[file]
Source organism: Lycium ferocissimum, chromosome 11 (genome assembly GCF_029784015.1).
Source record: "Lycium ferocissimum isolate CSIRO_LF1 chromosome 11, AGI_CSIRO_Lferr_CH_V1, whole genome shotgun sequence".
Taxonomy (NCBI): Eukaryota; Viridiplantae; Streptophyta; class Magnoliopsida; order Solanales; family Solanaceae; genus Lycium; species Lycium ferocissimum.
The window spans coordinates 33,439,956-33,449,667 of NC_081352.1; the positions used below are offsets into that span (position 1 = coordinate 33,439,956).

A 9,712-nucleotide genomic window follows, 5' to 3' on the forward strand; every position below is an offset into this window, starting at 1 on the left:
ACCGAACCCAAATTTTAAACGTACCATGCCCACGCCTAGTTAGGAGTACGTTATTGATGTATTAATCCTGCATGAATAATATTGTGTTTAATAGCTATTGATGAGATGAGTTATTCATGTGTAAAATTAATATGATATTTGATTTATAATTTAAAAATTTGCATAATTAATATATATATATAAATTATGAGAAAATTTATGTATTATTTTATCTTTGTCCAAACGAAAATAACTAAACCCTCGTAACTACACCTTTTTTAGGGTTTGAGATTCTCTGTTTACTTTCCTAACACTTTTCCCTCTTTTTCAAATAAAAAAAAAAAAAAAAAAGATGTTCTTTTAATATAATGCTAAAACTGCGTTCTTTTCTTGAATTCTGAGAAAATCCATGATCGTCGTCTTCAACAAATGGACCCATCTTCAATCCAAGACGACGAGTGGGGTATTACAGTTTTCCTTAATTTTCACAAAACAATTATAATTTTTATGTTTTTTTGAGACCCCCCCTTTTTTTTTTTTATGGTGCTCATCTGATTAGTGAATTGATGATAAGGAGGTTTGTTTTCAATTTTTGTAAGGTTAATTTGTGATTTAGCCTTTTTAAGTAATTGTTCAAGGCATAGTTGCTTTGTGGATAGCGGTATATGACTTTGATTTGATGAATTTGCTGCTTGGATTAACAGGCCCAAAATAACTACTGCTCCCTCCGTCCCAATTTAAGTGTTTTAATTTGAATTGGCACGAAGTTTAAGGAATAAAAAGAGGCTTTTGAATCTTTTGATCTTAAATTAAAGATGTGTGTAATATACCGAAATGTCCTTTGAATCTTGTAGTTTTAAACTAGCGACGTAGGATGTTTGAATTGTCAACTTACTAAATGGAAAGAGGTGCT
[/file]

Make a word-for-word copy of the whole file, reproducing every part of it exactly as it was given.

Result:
Source organism: Lycium ferocissimum, chromosome 11 (genome assembly GCF_029784015.1).
Source record: "Lycium ferocissimum isolate CSIRO_LF1 chromosome 11, AGI_CSIRO_Lferr_CH_V1, whole genome shotgun sequence".
Taxonomy (NCBI): Eukaryota; Viridiplantae; Streptophyta; class Magnoliopsida; order Solanales; family Solanaceae; genus Lycium; species Lycium ferocissimum.
The window spans coordinates 33,439,956-33,449,667 of NC_081352.1; the positions used below are offsets into that span (position 1 = coordinate 33,439,956).

A 9,712-nucleotide genomic window follows, 5' to 3' on the forward strand; every position below is an offset into this window, starting at 1 on the left:
ACCGAACCCAAATTTTAAACGTACCATGCCCACGCCTAGTTAGGAGTACGTTATTGATGTATTAATCCTGCATGAATAATATTGTGTTTAATAGCTATTGATGAGATGAGTTATTCATGTGTAAAATTAATATGATATTTGATTTATAATTTAAAAATTTGCATAATTAATATATATATATAAATTATGAGAAAATTTATGTATTATTTTATCTTTGTCCAAACGAAAATAACTAAACCCTCGTAACTACACCTTTTTTAGGGTTTGAGATTCTCTGTTTACTTTCCTAACACTTTTCCCTCTTTTTCAAATAAAAAAAAAAAAAAAAAAGATGTTCTTTTAATATAATGCTAAAACTGCGTTCTTTTCTTGAATTCTGAGAAAATCCATGATCGTCGTCTTCAACAAATGGACCCATCTTCAATCCAAGACGACGAGTGGGGTATTACAGTTTTCCTTAATTTTCACAAAACAATTATAATTTTTATGTTTTTTTGAGACCCCCCCTTTTTTTTTTTTATGGTGCTCATCTGATTAGTGAATTGATGATAAGGAGGTTTGTTTTCAATTTTTGTAAGGTTAATTTGTGATTTAGCCTTTTTAAGTAATTGTTCAAGGCATAGTTGCTTTGTGGATAGCGGTATATGACTTTGATTTGATGAATTTGCTGCTTGGATTAACAGGCCCAAAATAACTACTGCTCCCTCCGTCCCAATTTAAGTGTTTTAATTTGAATTGGCACGAAGTTTAAGGAATAAAAAGAGGCTTTTGAATCTTTTGATCTTAAATTAAAGATGTGTGTAATATACCGAAATGTCCTTTGAATCTTGTAGTTTTAAACTAGCGACGTAGGATGTTTGAATTGTCAACTTACTAAATGGAAAGAGGTGCT